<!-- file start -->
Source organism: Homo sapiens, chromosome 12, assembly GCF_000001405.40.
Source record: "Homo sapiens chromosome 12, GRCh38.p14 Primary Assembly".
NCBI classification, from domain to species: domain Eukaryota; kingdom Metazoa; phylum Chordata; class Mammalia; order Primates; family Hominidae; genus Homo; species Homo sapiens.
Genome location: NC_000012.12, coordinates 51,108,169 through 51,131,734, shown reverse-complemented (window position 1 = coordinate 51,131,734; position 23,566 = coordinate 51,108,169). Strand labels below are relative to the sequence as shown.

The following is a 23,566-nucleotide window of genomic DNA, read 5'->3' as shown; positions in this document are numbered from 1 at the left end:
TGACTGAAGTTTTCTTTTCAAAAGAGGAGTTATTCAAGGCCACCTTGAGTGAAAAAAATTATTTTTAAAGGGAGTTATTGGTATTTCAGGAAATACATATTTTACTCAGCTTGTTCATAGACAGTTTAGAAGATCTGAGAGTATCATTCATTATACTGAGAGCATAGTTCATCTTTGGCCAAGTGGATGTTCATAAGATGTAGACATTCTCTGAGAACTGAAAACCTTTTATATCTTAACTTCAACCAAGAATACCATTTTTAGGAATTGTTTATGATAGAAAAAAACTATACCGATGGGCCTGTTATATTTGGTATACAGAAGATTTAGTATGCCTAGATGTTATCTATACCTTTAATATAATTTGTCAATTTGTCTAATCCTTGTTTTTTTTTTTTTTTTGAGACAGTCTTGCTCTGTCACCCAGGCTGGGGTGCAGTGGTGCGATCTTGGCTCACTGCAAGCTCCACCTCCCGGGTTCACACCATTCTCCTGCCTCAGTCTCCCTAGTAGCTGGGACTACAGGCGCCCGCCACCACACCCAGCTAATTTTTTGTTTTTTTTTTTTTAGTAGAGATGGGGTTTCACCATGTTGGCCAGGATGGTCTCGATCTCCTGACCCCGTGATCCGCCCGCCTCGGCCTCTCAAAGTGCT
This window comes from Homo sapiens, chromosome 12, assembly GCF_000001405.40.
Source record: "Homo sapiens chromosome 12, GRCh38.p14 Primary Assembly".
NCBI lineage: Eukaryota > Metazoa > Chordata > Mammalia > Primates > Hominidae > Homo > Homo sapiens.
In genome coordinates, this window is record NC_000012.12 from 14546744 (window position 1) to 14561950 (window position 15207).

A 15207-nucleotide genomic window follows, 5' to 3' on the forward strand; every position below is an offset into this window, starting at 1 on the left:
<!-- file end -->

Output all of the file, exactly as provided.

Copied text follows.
Source organism: Homo sapiens, chromosome 12, assembly GCF_000001405.40.
Source record: "Homo sapiens chromosome 12, GRCh38.p14 Primary Assembly".
NCBI classification, from domain to species: domain Eukaryota; kingdom Metazoa; phylum Chordata; class Mammalia; order Primates; family Hominidae; genus Homo; species Homo sapiens.
Genome location: NC_000012.12, coordinates 51,108,169 through 51,131,734, shown reverse-complemented (window position 1 = coordinate 51,131,734; position 23,566 = coordinate 51,108,169). Strand labels below are relative to the sequence as shown.

The following is a 23,566-nucleotide window of genomic DNA, read 5'->3' as shown; positions in this document are numbered from 1 at the left end:
TGACTGAAGTTTTCTTTTCAAAAGAGGAGTTATTCAAGGCCACCTTGAGTGAAAAAAATTATTTTTAAAGGGAGTTATTGGTATTTCAGGAAATACATATTTTACTCAGCTTGTTCATAGACAGTTTAGAAGATCTGAGAGTATCATTCATTATACTGAGAGCATAGTTCATCTTTGGCCAAGTGGATGTTCATAAGATGTAGACATTCTCTGAGAACTGAAAACCTTTTATATCTTAACTTCAACCAAGAATACCATTTTTAGGAATTGTTTATGATAGAAAAAAACTATACCGATGGGCCTGTTATATTTGGTATACAGAAGATTTAGTATGCCTAGATGTTATCTATACCTTTAATATAATTTGTCAATTTGTCTAATCCTTGTTTTTTTTTTTTTTTTGAGACAGTCTTGCTCTGTCACCCAGGCTGGGGTGCAGTGGTGCGATCTTGGCTCACTGCAAGCTCCACCTCCCGGGTTCACACCATTCTCCTGCCTCAGTCTCCCTAGTAGCTGGGACTACAGGCGCCCGCCACCACACCCAGCTAATTTTTTGTTTTTTTTTTTTTAGTAGAGATGGGGTTTCACCATGTTGGCCAGGATGGTCTCGATCTCCTGACCCCGTGATCCGCCCGCCTCGGCCTCTCAAAGTGCT
This window comes from Homo sapiens, chromosome 12, assembly GCF_000001405.40.
Source record: "Homo sapiens chromosome 12, GRCh38.p14 Primary Assembly".
NCBI lineage: Eukaryota > Metazoa > Chordata > Mammalia > Primates > Hominidae > Homo > Homo sapiens.
In genome coordinates, this window is record NC_000012.12 from 14546744 (window position 1) to 14561950 (window position 15207).

A 15207-nucleotide genomic window follows, 5' to 3' on the forward strand; every position below is an offset into this window, starting at 1 on the left: